Friday, June 15, 2012

Reefer Madness REDUX: Medical Marijuana vs. the Denver City Council





Last night, I received the following  invitation from Denver City Councilperson, Debbie Ortega, (At Large), inviting me to attend Monday, June 18, 2012, City Council meeting, at which, she will be presenting her request for passage of legislation (CB12-0365 ) that limits and restricts Advertising of  Medical Marijuana and the dispensaries in Denver.


 Public Hearing Monday Night: Medical Marijuana Advertising Ban
From:        Councilwoman Debbie Ortega 


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https://mail.google.com/mail/images/cleardot.gif
Jan -
       
I am writing to inform you of a scheduled one-hour courtesy public hearing on my proposed legislation, CB12-0365 (an ordinance prohibiting the advertising of medical marijuana in proximity to schools, child care centers, and parks) to be held Monday June 18, 2012 at the meeting of Denver City Council.

City Council meets at 5:30 p.m. on the fourth floor of the City & County Building at 1437 Bannock Street and if you wish to speak in favor of or against the bill you will need to sign a speaker card that will be available that night from the Council Secretary.
   
In an effort to protect children from publicly visible medical marijuana advertising and thus help prevent and reduce use and possession of marijuana minors, my proposed ordinance would:
  • Prohibit advertising of medical marijuana products in proximity to where minors congregate.
  • Makes it unlawful to advertise medical marijuana within 1000 feet of any school, child care center, park or recreation center
  • Prohibits the following forms of advertisement in these locations: one, susiness signs on the exterior of dispensaries other than the sign which identifies the building; two, hand held signs (‘sign flippers’) standing in the public right adjacent to or near dispensaries or centers; and three, hand bills and leaflets.

Additionally, the following locations would be excluded from advertising restrictions:
  • Advertisement associated with the sponsorship of a charitable event
  • Advertising in newspapers, magazines and other periodicals (i.e. Westword)
  • Parkways (beautification strips) under the jurisdiction of parks and recreation
If you would like a history of the proposal, a copy of the bill, or more information on the public hearing, please contact our office at (720) 337-7713 or email me directly at ortegaatlarge@denvergov.org.
Sincerely,



On May 9, 2012, Ms Ortega presented the ordinance to the Business, Workforce & Sustainability Committee of the Denver City Council as reported in the meeting minutes:


Presentations

BR12-0365 Discussion: Limit medical marijuana advertising near certain
locations

Councilwoman Debbie Ortega explained her proposal to limit advertising medical
marijuana products within 1,000 feet of schools, child care, parks and recreation
centers. She noted that the proposal is modeled on the prohibition on tobacco
advertising aimed at minors which Denver adopted in 1998. She clarified that the
name and logo of the business is exempt, but other outside advertising, including
hand held signs, hand bills, and leaflets are prohibited.
David Broadwell, City Attorney’s Office, explained that advertising limitations were
considered when the original medical marijuana legislation was passed. He said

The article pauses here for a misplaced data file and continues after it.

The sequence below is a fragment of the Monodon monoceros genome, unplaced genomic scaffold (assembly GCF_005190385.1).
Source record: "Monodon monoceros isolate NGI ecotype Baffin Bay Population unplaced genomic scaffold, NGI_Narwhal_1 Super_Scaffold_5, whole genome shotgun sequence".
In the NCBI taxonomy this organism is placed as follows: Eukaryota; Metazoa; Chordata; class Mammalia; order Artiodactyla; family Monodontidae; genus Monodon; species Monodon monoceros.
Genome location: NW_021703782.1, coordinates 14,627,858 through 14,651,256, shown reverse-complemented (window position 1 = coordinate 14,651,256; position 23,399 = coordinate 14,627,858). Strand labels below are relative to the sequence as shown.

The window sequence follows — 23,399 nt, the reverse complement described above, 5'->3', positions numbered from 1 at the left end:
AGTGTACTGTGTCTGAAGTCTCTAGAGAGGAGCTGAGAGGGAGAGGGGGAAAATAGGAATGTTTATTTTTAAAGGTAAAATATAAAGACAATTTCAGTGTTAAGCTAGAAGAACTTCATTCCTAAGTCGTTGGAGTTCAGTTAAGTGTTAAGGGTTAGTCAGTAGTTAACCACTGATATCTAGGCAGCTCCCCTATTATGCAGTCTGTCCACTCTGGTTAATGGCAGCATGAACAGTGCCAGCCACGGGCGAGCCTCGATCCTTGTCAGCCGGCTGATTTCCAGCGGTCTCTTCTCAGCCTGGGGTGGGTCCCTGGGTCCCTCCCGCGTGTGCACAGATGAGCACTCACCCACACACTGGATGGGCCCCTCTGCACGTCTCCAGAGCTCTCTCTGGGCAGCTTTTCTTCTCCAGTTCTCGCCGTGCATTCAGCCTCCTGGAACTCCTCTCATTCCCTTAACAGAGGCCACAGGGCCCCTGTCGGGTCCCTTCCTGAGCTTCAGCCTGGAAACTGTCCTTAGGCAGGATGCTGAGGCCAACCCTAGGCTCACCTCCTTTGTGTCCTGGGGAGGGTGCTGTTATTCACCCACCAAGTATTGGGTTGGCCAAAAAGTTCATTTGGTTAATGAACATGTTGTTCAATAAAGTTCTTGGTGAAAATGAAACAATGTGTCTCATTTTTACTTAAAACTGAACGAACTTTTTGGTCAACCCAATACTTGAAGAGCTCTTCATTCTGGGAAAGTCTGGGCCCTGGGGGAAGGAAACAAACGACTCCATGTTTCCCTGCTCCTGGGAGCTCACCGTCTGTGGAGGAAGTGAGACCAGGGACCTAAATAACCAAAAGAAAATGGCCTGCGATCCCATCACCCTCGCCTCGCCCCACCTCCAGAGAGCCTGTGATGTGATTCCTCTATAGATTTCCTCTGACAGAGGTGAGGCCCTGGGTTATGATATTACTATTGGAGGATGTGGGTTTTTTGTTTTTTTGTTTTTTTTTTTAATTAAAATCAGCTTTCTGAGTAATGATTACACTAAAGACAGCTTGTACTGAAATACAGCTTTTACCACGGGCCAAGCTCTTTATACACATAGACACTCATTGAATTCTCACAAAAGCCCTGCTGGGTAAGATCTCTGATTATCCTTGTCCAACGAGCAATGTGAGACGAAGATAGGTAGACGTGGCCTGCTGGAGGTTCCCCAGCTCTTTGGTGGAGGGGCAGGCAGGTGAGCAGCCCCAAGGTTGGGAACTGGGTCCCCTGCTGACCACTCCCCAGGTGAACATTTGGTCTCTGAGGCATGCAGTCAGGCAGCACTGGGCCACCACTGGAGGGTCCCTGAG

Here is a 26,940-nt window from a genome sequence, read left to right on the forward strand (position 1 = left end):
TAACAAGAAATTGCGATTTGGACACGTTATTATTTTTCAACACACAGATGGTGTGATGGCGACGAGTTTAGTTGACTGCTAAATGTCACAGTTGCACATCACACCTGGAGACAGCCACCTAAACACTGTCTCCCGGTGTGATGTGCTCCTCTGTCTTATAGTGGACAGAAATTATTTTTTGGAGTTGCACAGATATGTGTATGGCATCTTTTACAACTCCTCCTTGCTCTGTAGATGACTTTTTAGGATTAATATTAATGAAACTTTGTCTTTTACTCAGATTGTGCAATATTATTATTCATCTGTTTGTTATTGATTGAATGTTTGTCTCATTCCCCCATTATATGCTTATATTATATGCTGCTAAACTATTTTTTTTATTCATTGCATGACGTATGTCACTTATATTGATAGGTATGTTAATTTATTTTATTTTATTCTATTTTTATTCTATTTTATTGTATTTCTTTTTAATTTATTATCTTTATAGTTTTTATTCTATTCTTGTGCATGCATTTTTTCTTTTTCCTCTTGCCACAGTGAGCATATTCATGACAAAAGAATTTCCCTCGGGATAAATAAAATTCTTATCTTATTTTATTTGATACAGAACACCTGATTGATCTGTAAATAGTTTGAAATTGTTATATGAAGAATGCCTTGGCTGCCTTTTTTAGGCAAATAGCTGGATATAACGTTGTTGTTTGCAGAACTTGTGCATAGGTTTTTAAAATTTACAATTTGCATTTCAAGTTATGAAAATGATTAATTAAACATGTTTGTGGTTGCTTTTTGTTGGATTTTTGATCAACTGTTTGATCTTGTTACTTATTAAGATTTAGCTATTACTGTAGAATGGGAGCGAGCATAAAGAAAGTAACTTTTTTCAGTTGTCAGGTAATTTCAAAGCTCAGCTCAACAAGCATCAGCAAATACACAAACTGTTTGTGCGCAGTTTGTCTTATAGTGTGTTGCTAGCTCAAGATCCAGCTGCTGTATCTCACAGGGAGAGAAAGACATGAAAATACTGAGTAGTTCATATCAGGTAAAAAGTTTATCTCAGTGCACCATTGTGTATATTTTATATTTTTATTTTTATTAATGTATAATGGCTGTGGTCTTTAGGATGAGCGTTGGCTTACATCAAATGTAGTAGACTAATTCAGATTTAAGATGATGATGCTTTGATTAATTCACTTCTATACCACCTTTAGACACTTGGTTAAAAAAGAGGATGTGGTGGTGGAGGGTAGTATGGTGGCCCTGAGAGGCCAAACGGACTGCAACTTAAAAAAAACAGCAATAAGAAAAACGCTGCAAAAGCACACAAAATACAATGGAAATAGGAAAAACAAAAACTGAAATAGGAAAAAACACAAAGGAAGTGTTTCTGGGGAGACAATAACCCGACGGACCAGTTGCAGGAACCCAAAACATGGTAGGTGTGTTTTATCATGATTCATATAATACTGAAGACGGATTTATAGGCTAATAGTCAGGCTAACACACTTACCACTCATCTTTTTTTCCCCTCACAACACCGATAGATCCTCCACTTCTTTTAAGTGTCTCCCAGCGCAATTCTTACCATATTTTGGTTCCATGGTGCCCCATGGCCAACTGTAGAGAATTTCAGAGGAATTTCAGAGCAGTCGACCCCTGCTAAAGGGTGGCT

that commercial speech is protected under the Constitution so that any limits on a
particular type of commercial speech must demonstrate a compelling government
interest and must be approached carefully. By way of example, Mr. Broadwell said
it would be acceptable to ban “sign flipping” for ALL products—based on the
concepts of traditional municipal control of the aesthetics of signage or for public
safety concerns with distracted drivers. Prohibiting sign flippers for only one
product, however, would be harder to defend on Constitutional grounds. He noted
that Councilwoman Ortega’s proposal is based on the notion of a legitimate
government interest in protecting children from medical marijuana marketing. He
reviewed other examples of federal and state limits on advertising this product to
minors. Mr. Broadwell explained that the difference between the tobacco limits and
Councilwoman Ortega’s proposal is that licensure for the medical marijuana center
could be withheld for infractions.
Representatives of various medical marijuana trade groups and interests discussed
the proposal and other alternatives for advertising limits as indicated below:
Christian Sederberg, Vicente Sederberg Law firm and Sensible Colorado, said that
he worked with Councilwoman Ortega and explained that both the law firm
supports her proposal.
Shawn Coleman, Cannabis Business Alliance, explained that the Board discussed
the Ortega proposal and supported it unanimously. He noted that the Board did
not support a complete ban on advertising.
Bruce Granger, Act for Colorado, said that his board also discussed the proposal
and voted unanimously to support it. The Board discussed, but did not support the
concept of banning all advertising.
Norton Arbelaez and Mike Elliott, Sensible Colorado, presented their proposal to
ban all advertising to individuals who are not authorized to access medical
marijuana. He presented information on what other jurisdictions are doing across
the country to limit advertising of medical marijuana. He reviewed approaches in
Vermont, Montana, and Oakland to ban all advertising and other policy approaches
including disclaimers and content restrictions. He cited Boulder’s prohibition on
advertising that is inconsistent with the medicinal use of marijuana. The third